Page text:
Pak replaces dollar with yuan for bilateral trade with China
City: 

Strengthening its strategic and now financial relationship with China, Pakistan’s external relations department has taken a monumental decision.

Pakistan’s central bank has allowed the Chinese yuan to be used for bilateral trade and investment activities, a move which could replace the US dollar for transactions in the strategic China Pakistan Economic Corridor (CPEC) projects.

With Donald Trump pushing the envelope on curtailing financial aid to Pakistan now considered a rogue and toxic state and a sponsor of terror, Islamabad has no recourse, but to go deeper into the waiting Chinese embrace.

Together, they offer a formidable counterpoint to common neighbour India, which in any case is similarly looking at building a tactical alliance with Japan, obviously US and even Australia to keep an expansive China at bay.
For Trump, India is now a better pivot in Asia to counter balance China and continue with its war or terror operations in Afghanistan.

Ergo, the result is State Bank of Pakistan (SBP), in a circular issued on January 2, stated that all arrangements for using the Chinese currency for trade and investment were already in place.  The adoption of yuan means that Pakistan and China wo­uld be able to replace the US dollar for transactions in the $50 billion CPEC projects.

Minister for planning and development Ahsan Iqbal had said on December 19 the government was considering a Chinese proposal to use renminbi or yuan inst­ead of the US dollar for payments in all bilateral trade.

“The SBP, in the capacity of the policy maker of financial and currency markets, has taken comprehensive po­licy-related measures to ensure that imports, exports and financing transactions can be denominated in yu­an,” the Dawn reported on Wednesday, quoting the ba­nk statement on Tuesday.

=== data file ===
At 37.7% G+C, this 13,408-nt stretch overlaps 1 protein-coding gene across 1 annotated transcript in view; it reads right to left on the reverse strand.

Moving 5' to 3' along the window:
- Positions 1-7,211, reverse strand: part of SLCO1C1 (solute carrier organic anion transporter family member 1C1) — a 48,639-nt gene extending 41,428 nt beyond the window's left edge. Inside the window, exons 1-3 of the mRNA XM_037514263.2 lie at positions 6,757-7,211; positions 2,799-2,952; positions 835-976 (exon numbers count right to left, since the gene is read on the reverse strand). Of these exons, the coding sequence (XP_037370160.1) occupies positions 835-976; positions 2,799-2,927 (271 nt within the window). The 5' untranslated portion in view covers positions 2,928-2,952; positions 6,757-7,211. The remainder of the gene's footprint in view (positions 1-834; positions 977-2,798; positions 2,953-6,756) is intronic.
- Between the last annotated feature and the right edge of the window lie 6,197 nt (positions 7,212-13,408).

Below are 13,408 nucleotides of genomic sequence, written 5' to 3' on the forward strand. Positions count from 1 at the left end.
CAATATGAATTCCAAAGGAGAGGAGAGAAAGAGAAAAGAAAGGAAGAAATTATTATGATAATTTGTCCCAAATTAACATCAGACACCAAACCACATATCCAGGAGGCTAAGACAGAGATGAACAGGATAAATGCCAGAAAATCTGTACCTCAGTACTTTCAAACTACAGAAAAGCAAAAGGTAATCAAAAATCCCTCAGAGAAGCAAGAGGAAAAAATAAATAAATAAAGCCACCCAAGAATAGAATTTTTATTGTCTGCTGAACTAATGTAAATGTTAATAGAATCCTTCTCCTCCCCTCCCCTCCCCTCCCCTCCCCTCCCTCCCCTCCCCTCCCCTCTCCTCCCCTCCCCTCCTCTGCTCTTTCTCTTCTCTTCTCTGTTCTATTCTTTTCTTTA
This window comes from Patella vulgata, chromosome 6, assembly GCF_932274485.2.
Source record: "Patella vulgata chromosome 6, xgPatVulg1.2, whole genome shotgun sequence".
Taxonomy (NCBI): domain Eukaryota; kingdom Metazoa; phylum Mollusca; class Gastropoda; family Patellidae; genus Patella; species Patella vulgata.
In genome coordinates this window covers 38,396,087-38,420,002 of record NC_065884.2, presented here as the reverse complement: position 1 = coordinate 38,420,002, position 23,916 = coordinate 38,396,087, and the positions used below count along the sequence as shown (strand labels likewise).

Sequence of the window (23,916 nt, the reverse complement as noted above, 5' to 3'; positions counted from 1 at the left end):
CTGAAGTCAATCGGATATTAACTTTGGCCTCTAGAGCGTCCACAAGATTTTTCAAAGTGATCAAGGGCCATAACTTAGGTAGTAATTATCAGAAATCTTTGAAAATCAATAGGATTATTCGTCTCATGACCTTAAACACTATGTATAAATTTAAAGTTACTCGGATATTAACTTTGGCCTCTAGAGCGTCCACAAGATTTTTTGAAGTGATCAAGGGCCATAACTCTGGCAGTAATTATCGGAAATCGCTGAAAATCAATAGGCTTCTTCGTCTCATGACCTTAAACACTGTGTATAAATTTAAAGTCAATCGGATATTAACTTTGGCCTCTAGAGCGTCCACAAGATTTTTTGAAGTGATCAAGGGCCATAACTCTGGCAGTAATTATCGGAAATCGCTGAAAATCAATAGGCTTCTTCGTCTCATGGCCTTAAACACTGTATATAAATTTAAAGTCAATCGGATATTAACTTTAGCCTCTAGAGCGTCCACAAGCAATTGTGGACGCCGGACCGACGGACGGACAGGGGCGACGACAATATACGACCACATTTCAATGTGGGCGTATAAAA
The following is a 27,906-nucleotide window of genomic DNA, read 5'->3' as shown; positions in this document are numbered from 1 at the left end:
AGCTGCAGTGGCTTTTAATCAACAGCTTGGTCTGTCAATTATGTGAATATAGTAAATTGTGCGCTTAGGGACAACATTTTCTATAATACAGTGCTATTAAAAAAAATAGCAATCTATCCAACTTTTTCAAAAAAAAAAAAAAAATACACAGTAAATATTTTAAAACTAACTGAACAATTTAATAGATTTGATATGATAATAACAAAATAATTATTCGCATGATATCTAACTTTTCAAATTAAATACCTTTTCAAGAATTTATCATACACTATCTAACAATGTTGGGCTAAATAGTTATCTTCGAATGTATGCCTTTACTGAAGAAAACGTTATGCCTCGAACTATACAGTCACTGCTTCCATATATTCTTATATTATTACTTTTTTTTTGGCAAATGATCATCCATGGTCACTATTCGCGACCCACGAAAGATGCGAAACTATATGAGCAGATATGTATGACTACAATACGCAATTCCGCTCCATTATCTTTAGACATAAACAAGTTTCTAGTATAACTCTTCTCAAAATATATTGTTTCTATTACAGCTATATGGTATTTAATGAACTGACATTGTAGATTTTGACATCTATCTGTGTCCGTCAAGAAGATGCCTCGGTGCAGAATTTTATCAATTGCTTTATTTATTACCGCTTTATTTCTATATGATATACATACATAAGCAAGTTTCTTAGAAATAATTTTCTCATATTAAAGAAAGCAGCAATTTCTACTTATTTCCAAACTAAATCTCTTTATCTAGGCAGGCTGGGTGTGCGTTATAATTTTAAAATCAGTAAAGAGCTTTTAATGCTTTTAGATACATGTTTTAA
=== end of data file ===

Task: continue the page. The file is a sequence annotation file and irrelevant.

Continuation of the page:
The decision was taken after rejecting a Chinese pr­o­posal to allow yuan as legal tender in Gwadar, Balochistan, it said. The report said public and private sector ent­erprises (both of Pakistan and China) were free to ch­oose yuan for bilateral trade and investment activities.

A bank spokesman said the statement on yuan was issued because of too many queries from the media abo­ut the use of the currency for bilateral trade. He said it se­e­med there was confusion about the use of yuan for bil­a­teral trade, which was needed to be clarified with a detailed statement.  In Pakistan, yuan is approved currency for denominating foreign currency transactions.

SBP has already put in place the required regulatory framework, which facilitates the use of yuan in trade and investment transactions su­ch as opening of letter of credits and availing of financing facilities in yuan, the report said.

In terms of regulations in Pakistan, yuan is on par with other international currencies such as dollar, euro and Japanese yen. In FY17, Pakistan exported goods and services worth $1.62 billion while imports from China were $10.57 billion, reflecting a great imbalance.